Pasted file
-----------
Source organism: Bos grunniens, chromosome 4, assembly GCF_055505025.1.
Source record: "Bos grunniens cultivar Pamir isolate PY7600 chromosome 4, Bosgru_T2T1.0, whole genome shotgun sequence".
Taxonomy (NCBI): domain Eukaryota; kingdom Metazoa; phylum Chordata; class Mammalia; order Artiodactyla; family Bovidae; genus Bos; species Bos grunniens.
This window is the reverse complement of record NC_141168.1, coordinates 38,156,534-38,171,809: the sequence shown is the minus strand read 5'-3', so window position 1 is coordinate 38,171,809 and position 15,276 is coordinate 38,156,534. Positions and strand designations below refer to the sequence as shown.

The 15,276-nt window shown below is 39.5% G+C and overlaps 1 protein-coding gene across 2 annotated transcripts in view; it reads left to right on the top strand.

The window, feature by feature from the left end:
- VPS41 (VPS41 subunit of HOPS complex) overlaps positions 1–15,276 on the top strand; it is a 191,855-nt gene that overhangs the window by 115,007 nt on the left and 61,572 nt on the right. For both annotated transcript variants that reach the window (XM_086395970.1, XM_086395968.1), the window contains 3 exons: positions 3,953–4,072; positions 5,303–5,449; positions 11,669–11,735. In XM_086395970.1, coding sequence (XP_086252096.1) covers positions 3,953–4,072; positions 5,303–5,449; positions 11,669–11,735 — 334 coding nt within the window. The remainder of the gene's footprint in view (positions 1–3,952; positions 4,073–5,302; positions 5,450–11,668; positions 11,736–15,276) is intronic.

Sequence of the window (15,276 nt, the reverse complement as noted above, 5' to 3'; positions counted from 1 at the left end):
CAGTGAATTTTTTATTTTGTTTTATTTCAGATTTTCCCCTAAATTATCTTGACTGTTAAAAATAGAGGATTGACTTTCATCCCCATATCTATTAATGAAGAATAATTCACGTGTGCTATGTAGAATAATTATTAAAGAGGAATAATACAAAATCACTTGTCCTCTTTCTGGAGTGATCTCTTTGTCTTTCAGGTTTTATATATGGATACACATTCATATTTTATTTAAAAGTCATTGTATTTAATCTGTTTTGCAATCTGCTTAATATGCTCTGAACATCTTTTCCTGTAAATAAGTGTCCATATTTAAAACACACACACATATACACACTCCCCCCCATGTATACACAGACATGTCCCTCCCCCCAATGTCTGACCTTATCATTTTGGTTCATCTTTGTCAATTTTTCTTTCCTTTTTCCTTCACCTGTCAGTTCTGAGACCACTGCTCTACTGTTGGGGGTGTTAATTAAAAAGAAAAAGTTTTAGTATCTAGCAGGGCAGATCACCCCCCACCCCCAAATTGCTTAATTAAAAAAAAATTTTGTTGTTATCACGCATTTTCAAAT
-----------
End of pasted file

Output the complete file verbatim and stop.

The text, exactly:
Source organism: Bos grunniens, chromosome 4, assembly GCF_055505025.1.
Source record: "Bos grunniens cultivar Pamir isolate PY7600 chromosome 4, Bosgru_T2T1.0, whole genome shotgun sequence".
Taxonomy (NCBI): domain Eukaryota; kingdom Metazoa; phylum Chordata; class Mammalia; order Artiodactyla; family Bovidae; genus Bos; species Bos grunniens.
This window is the reverse complement of record NC_141168.1, coordinates 38,156,534-38,171,809: the sequence shown is the minus strand read 5'-3', so window position 1 is coordinate 38,171,809 and position 15,276 is coordinate 38,156,534. Positions and strand designations below refer to the sequence as shown.

The 15,276-nt window shown below is 39.5% G+C and overlaps 1 protein-coding gene across 2 annotated transcripts in view; it reads left to right on the top strand.

The window, feature by feature from the left end:
- VPS41 (VPS41 subunit of HOPS complex) overlaps positions 1–15,276 on the top strand; it is a 191,855-nt gene that overhangs the window by 115,007 nt on the left and 61,572 nt on the right. For both annotated transcript variants that reach the window (XM_086395970.1, XM_086395968.1), the window contains 3 exons: positions 3,953–4,072; positions 5,303–5,449; positions 11,669–11,735. In XM_086395970.1, coding sequence (XP_086252096.1) covers positions 3,953–4,072; positions 5,303–5,449; positions 11,669–11,735 — 334 coding nt within the window. The remainder of the gene's footprint in view (positions 1–3,952; positions 4,073–5,302; positions 5,450–11,668; positions 11,736–15,276) is intronic.

Sequence of the window (15,276 nt, the reverse complement as noted above, 5' to 3'; positions counted from 1 at the left end):
CAGTGAATTTTTTATTTTGTTTTATTTCAGATTTTCCCCTAAATTATCTTGACTGTTAAAAATAGAGGATTGACTTTCATCCCCATATCTATTAATGAAGAATAATTCACGTGTGCTATGTAGAATAATTATTAAAGAGGAATAATACAAAATCACTTGTCCTCTTTCTGGAGTGATCTCTTTGTCTTTCAGGTTTTATATATGGATACACATTCATATTTTATTTAAAAGTCATTGTATTTAATCTGTTTTGCAATCTGCTTAATATGCTCTGAACATCTTTTCCTGTAAATAAGTGTCCATATTTAAAACACACACACATATACACACTCCCCCCCATGTATACACAGACATGTCCCTCCCCCCAATGTCTGACCTTATCATTTTGGTTCATCTTTGTCAATTTTTCTTTCCTTTTTCCTTCACCTGTCAGTTCTGAGACCACTGCTCTACTGTTGGGGGTGTTAATTAAAAAGAAAAAGTTTTAGTATCTAGCAGGGCAGATCACCCCCCACCCCCAAATTGCTTAATTAAAAAAAAATTTTGTTGTTATCACGCATTTTCAAAT